Thursday, September 12, 2013


Fenris Ulf has heard the stories, of course. The songs and prayers and speeches, yes, those too. Ulf hid behind a ridge or crept low in the underbrush or sat still as a shadow just above the traitors and listened. He noted the scents of those enraptured below, the decadent creatures who would have Narnia again occupied by their great king of cats. Tyrant Aslan, the colonizing lion from beyond the sea who they would have curled up on the true queen’s throne. Low forest creatures called out the name and hoped the aristocratic centaurs and unicorns would be impressed. The captain of her majesty’s secret police scoffed in the dark before giving the order to move in every time, wondering how many of these traitors were even old enough to remember the failed, false reign of Aslan.

Ulf remembers. He was barely more than a pup in the twilight of Aslan’s occupation, but he remembers. Narnia sits at a juncture point in the multiverse where at least four pagan dimensions worth of mythic creatures crash into one another. Some of these creatures can traverse the whole world simply by imagining themselves in the place they want to be. Nymphs are forever deconstructing and reconstructing some of the kingdom’s most crucial architecture. Throughout Narnia, there are countless points where the membrane of reality is dangerously thin, where creatures from yet more worlds can come wandering in. The pretender’s sycophants call Aslan’s reign a golden age because they’ve only lived it in the stories of the privileged. When Ulf remembers Aslan’s reign, Ulf remembers chaos.

Aslan plays at the throne but prefers the pageant of the monarchy to any of its responsibility. Even the most obsequious of the traitors admit how prone Aslan is to wandering away from Cair Paravel. What good is a ruler that won’t rule? What right had Aslan to power when the lion would not wield it and impose order? Narnia of old was a failed state where not even the very shape of the countryside could be relied upon from day to day. And Aslan’s reasoning for this neglect? A prophecy that claims Narnia’s four thrones await four children of Adam and Eve; that Aslan is only to be steward until humans return to seize power.

Ulf knows what humans do to wolves.

This prophecy – this conspiracy – will be nothing but a traitor’s fantasy so long as Fenris Ulf lives. Before Great Queen Jadis brought the Winter’s Peace to Narnia, half the creatures who now curse her would have lived as vassals to the half that now bid them to praise the lion. Their ingratitude to the true queen and their toadying to Aslan the occupier, Aslan the pretender, make Ulf sicker than anything he can think of. They gather for these pitiful meetings, low creatures letting high creatures spin them pretty stories about a careless lion who would cede their realm to humans. They dream of a golden age that none of them saw, all the while disdaining the hundred years of peace their true queen has won for them!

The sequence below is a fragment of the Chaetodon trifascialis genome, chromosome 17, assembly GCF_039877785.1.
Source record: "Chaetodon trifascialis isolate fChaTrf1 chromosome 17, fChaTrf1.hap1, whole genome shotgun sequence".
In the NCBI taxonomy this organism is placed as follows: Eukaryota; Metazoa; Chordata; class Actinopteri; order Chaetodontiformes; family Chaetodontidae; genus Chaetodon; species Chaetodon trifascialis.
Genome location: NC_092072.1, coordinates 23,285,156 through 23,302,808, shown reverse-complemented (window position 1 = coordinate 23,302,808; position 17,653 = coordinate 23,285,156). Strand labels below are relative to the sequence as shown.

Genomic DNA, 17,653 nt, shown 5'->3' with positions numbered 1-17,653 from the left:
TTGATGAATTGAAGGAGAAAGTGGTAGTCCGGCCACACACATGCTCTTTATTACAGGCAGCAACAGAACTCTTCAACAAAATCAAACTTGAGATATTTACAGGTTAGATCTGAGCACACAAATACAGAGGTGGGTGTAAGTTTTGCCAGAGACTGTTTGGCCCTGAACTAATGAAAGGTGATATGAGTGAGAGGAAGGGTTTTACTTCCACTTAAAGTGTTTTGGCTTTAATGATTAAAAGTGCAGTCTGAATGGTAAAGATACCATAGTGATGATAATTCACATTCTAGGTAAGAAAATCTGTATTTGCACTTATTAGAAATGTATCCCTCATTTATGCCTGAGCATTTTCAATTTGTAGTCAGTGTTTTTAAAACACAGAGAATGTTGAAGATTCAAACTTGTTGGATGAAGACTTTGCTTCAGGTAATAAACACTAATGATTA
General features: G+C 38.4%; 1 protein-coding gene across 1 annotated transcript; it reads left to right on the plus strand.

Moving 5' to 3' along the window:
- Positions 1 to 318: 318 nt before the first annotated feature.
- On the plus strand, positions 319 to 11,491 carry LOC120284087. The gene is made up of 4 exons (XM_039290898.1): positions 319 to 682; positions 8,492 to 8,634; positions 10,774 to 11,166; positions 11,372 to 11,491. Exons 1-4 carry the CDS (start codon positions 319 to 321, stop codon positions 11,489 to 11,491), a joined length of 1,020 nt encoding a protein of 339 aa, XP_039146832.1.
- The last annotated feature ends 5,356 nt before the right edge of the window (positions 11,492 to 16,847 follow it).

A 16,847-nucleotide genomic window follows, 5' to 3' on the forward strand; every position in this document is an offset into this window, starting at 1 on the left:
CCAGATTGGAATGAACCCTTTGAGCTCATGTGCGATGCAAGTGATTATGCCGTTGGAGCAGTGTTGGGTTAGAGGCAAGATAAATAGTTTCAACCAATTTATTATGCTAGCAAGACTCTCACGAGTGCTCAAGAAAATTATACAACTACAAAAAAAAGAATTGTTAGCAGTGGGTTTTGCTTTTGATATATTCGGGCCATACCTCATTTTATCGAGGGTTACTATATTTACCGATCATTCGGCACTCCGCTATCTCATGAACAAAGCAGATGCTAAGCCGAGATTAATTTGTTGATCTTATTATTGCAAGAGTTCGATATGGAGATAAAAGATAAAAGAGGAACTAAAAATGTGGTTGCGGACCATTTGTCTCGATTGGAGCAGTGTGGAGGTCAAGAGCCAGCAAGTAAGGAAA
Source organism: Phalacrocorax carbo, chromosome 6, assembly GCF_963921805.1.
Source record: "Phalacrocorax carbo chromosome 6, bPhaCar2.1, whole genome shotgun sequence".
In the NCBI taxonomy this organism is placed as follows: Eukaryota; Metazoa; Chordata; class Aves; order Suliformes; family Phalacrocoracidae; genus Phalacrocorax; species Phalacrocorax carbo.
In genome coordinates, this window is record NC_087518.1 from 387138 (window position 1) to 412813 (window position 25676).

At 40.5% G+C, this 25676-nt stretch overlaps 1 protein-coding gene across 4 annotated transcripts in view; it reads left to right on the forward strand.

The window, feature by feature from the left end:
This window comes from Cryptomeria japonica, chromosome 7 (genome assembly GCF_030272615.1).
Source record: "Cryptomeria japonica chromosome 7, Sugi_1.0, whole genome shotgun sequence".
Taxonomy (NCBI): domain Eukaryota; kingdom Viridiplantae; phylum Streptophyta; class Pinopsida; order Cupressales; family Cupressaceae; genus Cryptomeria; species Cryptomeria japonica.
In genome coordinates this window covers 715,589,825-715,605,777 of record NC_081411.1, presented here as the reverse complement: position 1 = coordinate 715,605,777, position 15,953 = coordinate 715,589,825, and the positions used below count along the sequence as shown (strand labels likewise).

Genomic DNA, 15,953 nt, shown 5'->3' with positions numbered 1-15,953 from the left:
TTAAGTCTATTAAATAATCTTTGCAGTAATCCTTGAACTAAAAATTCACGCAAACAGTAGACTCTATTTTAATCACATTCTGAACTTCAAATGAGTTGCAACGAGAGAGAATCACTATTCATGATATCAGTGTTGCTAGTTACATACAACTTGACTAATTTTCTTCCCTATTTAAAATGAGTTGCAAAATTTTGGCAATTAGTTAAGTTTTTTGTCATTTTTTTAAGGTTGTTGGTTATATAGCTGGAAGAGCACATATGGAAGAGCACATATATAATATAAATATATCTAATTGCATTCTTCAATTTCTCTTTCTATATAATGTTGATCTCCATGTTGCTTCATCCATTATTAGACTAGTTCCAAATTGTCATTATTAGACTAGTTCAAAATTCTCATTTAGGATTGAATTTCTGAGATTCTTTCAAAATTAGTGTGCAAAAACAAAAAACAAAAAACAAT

Ulf has confessed to this only once, and only to Queen Jadis herself, but breaking up these meetings is one of his truest pleasures in this world. Usually the strength of the traitors is so pathetic that he need not even be on hand when her majesty’s secret police capture the conspirators. At such times, Ulf won’t give the order to strike until he’s circled round downwind of the meeting. He loves to sit where the scent of the traitors’ hope is thickest, where he can hear their heartbeats rising in exultation to the pretender. There is nothing so sweet in all of Narnia as the sound of that joyful drumbeat collapsing into panic when the queen’s police spring from the treeline. There is nothing Ulf savors so thoroughly as the scent of their hope flaring over with terror. On a night like that, Ulf won’t walk down to review the prisoners until well after the wind has changed.

Their excuses for trying to break the Winter’s Peace are all tedious variants of the same flimsy story. To be truthful, Ulf scarcely makes note of their reasons for defying the queen beyond their admissions of having done so. As voices quaver, as their lying eyes search his face for pity, Ulf wonders to himself where this next conspirator will go in her majesty’s statue garden once she has carried out their sentence and turned them into stone. He has helped her to populate and arrange it for years now and is developing quite an eye.

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